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Four Wowing Surprises of Winter on Oregon Coast

Published 11/16/22 at 4:39 PM
By Oregon Coast Beach Connection staff

Four Wowing Surprises of Winter on Oregon Coast

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(Oregon Coast) – Winter on the Oregon coast means a lot of good storm watching – but there's more to it than that. Time and space themselves play a role in some of the surprises of the season. (Photo courtesy Oregon's Adventure Coast)

There's some trippy science stuff that comes to light this time of year.

Need More Day During Winter?

Got the winter blues because of lack of daylight? Heading to the Oregon coast may make a slight difference. Believe it or not, the sun goes down about ten minutes later than in inland towns like Portland or Eugene. Because of the coast range mountains, the valley gets blocked a little bit earlier by sunset. Oregon Coast Beach Connection has tested it in one place and the difference between Warrenton and Portland was seven minutes. Other places on the coast are slightly more, but it gets lesser farther into the south Oregon coast around Coos Bay or Bandon.

Oregon Coast Beach Connection

Conversely, however, sunrise happens a little later as well, and the Coast Range Mountains will cause even a further delay.

Extreme Storm Action

Cape Disappointment, courtesy Visit Long Beach Peninsula

Watching storms during Oregon coast winters is probably the most obvious, and it's one of the most popular tourism activities here.

The two most spectacular places for this are Shore Acres down around Coos Bay and Cape Disappointment near IlWaco on the south Washington coast. Both have very unique reefs that spell enormous waves the likes of which you've never seen. Shore Acres can acquire swells that fire up two hundred feet in the air, while some of those approaching Cape Disappointment can be clocked in at almost 100 feet high.

Rodea Point

Not all the great ones are that well-known, however. Otter Point near Gold Beach gets some jaw-dropping action, and Rodea Point near Depoe Bay is just amazing – and rather noisy.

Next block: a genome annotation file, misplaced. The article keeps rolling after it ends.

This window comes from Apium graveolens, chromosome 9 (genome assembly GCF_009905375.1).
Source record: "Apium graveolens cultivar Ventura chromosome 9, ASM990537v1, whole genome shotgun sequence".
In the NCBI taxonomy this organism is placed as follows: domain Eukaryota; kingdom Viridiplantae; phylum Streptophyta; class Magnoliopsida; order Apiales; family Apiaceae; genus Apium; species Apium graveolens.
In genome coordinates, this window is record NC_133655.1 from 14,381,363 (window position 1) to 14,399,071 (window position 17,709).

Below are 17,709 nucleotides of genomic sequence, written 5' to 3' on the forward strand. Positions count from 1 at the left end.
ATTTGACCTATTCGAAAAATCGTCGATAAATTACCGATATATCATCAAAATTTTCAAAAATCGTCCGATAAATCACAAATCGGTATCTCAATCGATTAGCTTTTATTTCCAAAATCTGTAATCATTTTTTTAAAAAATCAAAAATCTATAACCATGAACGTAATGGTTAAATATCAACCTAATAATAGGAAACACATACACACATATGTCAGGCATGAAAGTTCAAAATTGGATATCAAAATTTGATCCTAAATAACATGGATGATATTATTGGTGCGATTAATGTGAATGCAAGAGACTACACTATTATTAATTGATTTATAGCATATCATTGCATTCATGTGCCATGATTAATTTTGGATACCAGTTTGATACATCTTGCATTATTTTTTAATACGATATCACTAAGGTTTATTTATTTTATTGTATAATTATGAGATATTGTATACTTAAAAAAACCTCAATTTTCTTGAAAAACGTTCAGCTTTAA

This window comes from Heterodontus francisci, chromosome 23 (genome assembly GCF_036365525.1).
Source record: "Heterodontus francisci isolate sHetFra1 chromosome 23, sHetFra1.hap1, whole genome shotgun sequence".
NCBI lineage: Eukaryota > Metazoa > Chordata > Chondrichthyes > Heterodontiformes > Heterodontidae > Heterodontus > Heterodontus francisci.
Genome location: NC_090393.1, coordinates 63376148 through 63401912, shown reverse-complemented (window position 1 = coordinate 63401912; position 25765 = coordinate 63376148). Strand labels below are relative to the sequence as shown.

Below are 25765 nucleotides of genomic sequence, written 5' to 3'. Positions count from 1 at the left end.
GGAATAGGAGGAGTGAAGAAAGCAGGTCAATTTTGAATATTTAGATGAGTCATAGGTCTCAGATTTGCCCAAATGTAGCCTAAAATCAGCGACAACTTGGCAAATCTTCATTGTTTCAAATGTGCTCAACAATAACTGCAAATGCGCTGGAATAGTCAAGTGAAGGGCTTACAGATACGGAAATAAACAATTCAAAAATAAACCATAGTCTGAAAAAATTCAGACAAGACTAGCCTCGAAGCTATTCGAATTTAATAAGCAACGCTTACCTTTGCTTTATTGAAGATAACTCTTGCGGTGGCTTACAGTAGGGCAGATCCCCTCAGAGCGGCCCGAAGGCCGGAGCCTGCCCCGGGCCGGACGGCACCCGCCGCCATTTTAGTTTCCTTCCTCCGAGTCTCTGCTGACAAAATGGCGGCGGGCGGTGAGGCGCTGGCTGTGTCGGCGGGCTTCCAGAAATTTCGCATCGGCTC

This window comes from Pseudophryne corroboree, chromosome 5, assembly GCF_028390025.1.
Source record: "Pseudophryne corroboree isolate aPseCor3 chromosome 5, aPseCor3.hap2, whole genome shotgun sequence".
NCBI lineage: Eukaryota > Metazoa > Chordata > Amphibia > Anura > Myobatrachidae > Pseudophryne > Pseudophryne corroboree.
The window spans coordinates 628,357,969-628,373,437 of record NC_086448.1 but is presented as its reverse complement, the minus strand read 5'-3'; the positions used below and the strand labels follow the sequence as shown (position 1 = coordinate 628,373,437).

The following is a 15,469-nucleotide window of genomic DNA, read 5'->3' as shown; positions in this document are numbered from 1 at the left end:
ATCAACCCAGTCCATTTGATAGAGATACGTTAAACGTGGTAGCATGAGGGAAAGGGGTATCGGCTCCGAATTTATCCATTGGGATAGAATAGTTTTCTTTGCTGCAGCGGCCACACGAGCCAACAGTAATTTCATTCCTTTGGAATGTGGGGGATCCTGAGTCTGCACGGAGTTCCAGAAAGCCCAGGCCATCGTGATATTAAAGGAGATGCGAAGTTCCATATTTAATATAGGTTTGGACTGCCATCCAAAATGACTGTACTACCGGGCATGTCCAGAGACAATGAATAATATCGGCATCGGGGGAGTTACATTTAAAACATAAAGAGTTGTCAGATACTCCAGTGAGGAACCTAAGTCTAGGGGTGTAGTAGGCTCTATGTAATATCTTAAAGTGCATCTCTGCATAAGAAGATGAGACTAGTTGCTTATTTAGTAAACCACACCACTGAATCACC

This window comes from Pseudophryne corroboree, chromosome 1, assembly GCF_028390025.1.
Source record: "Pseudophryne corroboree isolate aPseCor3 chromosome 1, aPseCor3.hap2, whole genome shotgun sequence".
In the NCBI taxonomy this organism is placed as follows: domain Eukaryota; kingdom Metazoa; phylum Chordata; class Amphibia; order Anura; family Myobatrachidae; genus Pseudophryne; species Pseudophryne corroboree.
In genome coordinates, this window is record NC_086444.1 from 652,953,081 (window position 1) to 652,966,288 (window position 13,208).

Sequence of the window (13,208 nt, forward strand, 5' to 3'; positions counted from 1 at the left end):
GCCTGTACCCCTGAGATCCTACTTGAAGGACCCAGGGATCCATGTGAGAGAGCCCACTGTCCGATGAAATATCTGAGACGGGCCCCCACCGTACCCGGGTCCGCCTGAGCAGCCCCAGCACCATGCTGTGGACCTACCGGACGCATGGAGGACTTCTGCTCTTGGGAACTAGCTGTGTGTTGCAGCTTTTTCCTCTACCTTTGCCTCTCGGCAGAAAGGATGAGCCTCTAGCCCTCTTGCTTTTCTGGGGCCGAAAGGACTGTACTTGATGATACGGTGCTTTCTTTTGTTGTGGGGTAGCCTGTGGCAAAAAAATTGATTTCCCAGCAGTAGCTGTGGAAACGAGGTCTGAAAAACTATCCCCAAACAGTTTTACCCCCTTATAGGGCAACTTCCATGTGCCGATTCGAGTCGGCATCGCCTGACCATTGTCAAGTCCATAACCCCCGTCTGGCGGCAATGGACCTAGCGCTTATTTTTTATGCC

Eerie Ghost Forests of Oregon Coast

Near Seal Rock, Oregon Coast Beach Connection

Winter brings some true surprises sometimes.

Sand levels can drop dramatically due to storms, uncovering curiosities called “Ghost Forests” in numerous areas. These are stands of trees between 5,000 years old and 2,000 years old that were abruptly buried in the sand and thus cut off from the decaying effects of oxygen. This keeps them preserved in a remarkable state.

There are some visible year-round at Neskowin, and some at Coos Bay's Sunset Bay, but during the winter you sometimes find them just north of Newport, near Seal Rock, at Hug Point near Cannon Beach, near Pacific City and even Cape Lookout. Here's a full list of where to find Oregon coast ghost forests and the theories behind their creation.

When do these appear? Hard to say. It doesn't happen every winter. Check those spots listed above periodically and keep an eye on Oregon Coast Beach Connection for news updates on what appears.

Signs of Underwater Volcanoes Around Us

Lower sand levels of winter can reveal even more about a famous landmark, and thus questions about its origin. That story is often quite bizarre.

One of the weirdest facts about the Oregon coast is that most of those much-revered headlands you see were created by lava flows some 15 million years old. That is a wild story in itself – see the Oregon coast geology page for full information on these molten rivers.

Even more interesting is that some of these flows were so huge they actually created secondary eruptions, where the lave plowed down into softer sand and ocean sediments and then re-erupted again as little bubbling volcanoes. Some of these re-eruptions formed two of the most photographed icons of the entire Oregon coast: Cannon Beach's Haystack Rock and the Twin Rocks at Rockaway Beach (above).

Geologists call this an “intrusive” rock formation because it was created by lava flows diving underground and then intruding upwards again. You'll also find other sea stacks like these around the Cannon Beach area.

In and around Yachats, just about all the basalt you find is from a little old volcano we now know as Cape Perpetua.

On the south coast, there is no basalt but instead rocks that are composites of stuff mashed together over millions of years, like many are a combo of things 40 million years old, 100 million years and maybe two more epochs. Bandon's Face Rock is one geologic example.

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